In "Falling birthrates: the threat and the dilemma," Chrystia Freeland offers an important, measured response to some Americans' fears about the fact that American women are having fewer and fewer babies. "It is tempting," she notes perceptively, "particularly if you happen to be an affluent man, to frame any choice about childbearing in the lofty language of moral philosophy, to see it as a decision between valuing personal fun in the present over service in the interests of others -- one's children and one's society -- in the future." But it is not true, she argues, that birthrates are falling simply because women are too selfish to want children. They are not "post-familial," she says, but are rather forced into making difficult choices.
Where I depart from Freeland's diagnosis somewhat is in her willingness to concede the point that falling birthrates can, in fact, be best explained through the paradigm of choice -- and economic choice at that. "Women are voting with their wombs," she writes; "the truth is that for most women, children are the most delightful and luxurious of consumer goods." She is certainly correct that women make choices that indirectly affect birthrates. When they choose to pursue education or career before procreating, or when they choose to wait for the right partner rather than settling for whomever is around when they are in late adolescence, their fertility is naturally declining all the while. But this does not necessarily mean they are consciously choosing to have fewer children; they may simply think they are choosing to have their children later.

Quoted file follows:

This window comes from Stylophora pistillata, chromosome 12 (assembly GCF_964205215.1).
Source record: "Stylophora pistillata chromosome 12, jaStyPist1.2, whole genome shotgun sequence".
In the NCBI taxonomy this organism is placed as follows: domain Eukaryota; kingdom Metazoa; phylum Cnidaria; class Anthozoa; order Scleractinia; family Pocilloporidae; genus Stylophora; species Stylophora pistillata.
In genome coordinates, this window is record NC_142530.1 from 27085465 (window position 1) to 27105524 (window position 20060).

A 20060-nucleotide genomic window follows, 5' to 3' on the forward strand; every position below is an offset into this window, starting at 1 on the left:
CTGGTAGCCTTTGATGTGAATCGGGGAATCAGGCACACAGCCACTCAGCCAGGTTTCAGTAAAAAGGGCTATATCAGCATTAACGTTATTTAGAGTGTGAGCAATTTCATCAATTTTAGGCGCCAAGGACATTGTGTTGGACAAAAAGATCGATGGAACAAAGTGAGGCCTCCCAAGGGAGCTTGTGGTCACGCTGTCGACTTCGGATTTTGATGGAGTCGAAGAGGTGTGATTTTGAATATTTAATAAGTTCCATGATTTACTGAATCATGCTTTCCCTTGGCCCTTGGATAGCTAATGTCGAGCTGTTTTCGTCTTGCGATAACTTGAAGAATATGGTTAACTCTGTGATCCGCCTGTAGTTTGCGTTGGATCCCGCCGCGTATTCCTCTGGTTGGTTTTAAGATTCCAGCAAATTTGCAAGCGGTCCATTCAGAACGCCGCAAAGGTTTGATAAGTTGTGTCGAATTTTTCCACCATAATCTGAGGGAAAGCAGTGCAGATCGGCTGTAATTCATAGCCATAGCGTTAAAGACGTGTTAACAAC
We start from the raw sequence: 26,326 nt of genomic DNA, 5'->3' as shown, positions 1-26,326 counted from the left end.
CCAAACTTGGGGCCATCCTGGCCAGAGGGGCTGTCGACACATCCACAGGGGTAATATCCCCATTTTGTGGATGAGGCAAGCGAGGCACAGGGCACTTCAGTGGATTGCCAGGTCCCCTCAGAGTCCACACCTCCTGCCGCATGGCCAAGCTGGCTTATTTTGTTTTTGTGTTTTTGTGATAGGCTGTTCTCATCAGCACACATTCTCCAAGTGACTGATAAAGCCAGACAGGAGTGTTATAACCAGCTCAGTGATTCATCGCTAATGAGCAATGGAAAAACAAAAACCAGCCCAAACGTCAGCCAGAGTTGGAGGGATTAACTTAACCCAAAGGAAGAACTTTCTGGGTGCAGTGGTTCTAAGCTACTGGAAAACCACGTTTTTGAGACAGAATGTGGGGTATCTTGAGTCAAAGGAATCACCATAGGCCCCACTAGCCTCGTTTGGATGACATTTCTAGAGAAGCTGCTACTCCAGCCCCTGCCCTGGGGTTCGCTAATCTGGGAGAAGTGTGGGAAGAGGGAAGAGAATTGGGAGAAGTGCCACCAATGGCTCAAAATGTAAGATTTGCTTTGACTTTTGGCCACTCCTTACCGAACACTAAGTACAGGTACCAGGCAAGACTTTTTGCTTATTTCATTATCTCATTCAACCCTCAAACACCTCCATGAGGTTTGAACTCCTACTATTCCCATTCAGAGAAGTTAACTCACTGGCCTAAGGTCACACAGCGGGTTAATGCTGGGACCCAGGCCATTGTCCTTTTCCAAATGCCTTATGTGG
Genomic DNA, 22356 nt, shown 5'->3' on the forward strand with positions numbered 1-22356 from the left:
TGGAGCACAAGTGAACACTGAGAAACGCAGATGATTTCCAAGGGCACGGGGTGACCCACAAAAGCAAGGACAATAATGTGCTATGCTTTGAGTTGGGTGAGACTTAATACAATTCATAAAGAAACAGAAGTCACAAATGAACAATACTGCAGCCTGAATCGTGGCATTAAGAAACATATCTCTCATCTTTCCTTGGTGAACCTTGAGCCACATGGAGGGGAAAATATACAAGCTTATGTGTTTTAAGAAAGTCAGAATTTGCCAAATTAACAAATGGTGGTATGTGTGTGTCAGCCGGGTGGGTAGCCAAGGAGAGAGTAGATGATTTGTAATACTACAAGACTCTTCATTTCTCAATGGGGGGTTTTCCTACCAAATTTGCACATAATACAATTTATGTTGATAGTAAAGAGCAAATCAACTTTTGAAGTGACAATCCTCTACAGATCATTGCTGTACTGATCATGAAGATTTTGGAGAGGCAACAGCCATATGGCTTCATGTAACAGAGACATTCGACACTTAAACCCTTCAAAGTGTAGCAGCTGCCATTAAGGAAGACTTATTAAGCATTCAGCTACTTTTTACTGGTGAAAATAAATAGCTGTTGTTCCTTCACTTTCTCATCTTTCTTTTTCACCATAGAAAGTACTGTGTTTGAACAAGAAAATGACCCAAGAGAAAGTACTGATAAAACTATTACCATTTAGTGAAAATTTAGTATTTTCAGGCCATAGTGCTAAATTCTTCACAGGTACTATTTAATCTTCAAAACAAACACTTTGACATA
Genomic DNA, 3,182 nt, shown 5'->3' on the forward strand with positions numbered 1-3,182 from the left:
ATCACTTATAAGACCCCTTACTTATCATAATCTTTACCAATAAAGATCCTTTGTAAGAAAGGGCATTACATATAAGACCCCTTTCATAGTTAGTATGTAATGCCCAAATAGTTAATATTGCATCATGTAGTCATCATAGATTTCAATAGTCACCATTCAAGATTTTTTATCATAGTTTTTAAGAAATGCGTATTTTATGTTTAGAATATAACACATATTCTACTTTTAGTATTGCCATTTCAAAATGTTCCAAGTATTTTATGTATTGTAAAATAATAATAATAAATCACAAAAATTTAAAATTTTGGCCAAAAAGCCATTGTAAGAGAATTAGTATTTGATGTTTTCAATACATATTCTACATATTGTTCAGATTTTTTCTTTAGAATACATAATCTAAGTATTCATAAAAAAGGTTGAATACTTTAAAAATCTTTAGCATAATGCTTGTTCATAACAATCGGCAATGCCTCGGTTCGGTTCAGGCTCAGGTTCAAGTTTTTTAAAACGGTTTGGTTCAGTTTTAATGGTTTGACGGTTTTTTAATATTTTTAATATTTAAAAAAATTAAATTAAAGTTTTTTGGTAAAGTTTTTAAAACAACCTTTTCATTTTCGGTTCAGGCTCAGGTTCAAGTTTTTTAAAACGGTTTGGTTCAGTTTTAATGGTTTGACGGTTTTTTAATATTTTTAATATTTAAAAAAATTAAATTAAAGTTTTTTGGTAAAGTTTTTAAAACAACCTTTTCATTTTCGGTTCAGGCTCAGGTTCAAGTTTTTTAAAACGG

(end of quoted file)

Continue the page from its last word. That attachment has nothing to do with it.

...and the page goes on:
Needless to say, there are indeed many women who, for their own reasons, choose to have only one child or even no children at all. But of the twenty or more folks I can think of who came from, or now live in, one-child families, almost all of their stories (mine included) involve some combination of infertility, miscarriage, divorce, disease or worst of all, a child's death. Several also involve husbands who, for whatever reason, did not want more children. Then there are my many wonderful single friends who really want children, but who cannot seem to find partners with whom to make families. (I know, this is their fault for choosing not to be women anymore.)
Americans are a proactive people. We like to believe that our destinies are wholly within our control, and that everyone gets exactly what she deserves. The "choice" myth is therefore very powerful in all kinds of ways, including in our conversations about women's fertility. Indeed, it provides the self-identification for an entire movement -- though some women who terminate pregnancies undoubtedly do so precisely because they feel they have no real choice. If postmodernism has taught us nothing else, it is that we should hold notions of human autonomy very lightly. Self-determination is a highly tempting narrative that, while sometimes accurate and often convenient, just doesn't come close to telling the whole story.
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